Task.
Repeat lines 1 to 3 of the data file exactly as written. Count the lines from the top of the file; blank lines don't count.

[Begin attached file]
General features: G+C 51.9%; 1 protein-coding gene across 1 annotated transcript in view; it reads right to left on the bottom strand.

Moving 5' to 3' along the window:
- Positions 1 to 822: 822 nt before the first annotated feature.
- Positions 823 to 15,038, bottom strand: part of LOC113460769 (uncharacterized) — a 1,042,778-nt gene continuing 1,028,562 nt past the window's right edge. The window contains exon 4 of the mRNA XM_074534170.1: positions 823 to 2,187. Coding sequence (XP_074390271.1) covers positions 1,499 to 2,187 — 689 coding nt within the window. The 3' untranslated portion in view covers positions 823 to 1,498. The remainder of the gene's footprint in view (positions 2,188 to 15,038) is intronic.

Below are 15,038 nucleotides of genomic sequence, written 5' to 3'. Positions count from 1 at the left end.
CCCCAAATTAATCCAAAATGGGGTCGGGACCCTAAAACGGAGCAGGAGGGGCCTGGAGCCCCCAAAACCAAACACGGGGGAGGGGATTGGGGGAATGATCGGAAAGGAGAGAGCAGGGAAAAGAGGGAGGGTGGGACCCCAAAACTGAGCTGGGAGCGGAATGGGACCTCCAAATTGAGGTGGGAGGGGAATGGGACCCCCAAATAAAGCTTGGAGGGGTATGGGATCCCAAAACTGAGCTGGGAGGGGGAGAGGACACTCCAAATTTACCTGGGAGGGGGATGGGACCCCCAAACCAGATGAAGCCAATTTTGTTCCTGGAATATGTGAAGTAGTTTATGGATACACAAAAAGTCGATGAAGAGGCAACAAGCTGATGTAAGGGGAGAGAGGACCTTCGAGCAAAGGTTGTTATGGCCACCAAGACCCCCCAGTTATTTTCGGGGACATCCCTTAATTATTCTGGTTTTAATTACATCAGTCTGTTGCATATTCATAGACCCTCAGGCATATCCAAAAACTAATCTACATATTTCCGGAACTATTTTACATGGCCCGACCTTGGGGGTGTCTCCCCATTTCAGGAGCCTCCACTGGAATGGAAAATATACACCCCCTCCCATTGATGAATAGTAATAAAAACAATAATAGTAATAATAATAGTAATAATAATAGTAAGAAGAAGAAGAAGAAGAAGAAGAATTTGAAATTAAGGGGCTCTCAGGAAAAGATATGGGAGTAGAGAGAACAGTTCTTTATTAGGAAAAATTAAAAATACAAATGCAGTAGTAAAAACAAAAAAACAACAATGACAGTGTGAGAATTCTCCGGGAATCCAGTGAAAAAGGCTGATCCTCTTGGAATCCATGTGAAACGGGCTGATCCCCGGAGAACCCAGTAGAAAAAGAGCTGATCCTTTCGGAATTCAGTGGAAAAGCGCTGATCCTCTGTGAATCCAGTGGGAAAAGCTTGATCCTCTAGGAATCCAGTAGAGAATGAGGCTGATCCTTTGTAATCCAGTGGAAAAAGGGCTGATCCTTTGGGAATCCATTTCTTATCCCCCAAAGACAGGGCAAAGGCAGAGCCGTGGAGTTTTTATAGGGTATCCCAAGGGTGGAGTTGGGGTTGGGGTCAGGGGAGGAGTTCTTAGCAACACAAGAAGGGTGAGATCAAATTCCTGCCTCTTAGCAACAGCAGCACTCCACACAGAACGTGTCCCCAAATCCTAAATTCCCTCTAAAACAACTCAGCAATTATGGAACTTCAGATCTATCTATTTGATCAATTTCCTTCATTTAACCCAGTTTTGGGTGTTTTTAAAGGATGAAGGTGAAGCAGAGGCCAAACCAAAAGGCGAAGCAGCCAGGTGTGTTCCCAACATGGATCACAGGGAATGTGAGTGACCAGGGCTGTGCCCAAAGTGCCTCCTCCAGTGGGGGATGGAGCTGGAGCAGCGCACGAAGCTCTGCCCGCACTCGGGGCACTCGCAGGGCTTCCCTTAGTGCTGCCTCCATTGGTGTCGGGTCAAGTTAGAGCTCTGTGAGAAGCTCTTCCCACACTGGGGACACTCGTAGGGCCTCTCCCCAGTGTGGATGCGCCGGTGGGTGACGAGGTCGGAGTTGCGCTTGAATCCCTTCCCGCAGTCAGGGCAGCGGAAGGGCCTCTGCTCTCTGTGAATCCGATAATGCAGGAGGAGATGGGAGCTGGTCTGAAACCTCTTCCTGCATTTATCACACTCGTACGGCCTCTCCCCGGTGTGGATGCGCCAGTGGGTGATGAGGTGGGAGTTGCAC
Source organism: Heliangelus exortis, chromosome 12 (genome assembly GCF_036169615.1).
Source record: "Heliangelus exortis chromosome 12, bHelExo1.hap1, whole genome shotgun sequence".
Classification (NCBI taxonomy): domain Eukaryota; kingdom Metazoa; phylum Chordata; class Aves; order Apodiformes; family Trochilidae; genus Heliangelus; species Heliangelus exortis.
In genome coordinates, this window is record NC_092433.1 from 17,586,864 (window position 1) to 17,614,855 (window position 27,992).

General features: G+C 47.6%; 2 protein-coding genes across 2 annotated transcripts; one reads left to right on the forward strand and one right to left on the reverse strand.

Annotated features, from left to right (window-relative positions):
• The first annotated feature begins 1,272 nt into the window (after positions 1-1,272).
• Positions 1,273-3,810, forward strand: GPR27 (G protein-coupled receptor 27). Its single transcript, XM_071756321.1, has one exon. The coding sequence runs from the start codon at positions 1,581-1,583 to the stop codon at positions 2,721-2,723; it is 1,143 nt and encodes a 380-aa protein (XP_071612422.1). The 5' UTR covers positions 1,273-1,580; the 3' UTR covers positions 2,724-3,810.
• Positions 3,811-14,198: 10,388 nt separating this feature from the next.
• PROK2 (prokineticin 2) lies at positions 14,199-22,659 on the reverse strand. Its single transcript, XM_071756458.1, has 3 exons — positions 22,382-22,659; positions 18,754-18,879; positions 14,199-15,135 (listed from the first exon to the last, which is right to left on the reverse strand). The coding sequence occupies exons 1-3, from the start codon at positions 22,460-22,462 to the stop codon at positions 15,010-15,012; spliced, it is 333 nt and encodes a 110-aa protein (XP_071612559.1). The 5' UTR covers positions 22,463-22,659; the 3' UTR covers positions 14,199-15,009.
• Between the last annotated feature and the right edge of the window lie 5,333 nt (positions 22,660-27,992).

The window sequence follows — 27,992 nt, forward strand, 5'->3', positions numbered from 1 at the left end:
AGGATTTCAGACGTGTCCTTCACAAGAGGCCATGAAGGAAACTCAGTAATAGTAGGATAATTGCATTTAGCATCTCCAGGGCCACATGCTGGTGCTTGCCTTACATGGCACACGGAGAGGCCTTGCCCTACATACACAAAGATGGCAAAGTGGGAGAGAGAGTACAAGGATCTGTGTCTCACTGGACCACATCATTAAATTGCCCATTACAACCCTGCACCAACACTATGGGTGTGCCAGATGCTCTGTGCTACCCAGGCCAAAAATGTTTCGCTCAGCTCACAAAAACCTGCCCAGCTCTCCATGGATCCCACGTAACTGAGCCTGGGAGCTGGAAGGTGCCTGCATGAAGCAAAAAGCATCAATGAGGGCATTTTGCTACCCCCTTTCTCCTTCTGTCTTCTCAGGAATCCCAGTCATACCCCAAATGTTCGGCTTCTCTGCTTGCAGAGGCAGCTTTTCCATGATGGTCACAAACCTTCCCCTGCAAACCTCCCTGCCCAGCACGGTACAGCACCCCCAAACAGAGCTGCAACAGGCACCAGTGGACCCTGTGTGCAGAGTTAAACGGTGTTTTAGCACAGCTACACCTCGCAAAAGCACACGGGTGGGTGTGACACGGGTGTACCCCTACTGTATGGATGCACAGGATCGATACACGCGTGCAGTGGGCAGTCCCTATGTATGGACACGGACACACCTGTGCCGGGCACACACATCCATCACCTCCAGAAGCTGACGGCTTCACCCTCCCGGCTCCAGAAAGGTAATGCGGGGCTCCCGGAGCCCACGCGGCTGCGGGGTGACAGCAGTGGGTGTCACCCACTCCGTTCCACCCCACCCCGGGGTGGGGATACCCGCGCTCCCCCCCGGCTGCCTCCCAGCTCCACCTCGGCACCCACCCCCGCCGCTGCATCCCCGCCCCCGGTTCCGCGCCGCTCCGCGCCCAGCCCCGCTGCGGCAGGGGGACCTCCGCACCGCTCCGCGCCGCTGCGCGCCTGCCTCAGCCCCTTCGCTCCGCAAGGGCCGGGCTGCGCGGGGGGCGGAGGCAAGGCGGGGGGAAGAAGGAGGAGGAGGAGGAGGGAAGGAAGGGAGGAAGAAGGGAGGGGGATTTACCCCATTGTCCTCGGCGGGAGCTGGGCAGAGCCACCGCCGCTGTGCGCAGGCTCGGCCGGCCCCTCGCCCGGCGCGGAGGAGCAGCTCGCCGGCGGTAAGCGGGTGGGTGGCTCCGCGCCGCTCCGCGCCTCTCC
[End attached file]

General features: G+C 51.9%; 1 protein-coding gene across 1 annotated transcript in view; it reads right to left on the bottom strand.

Moving 5' to 3' along the window:
- Positions 1 to 822: 822 nt before the first annotated feature.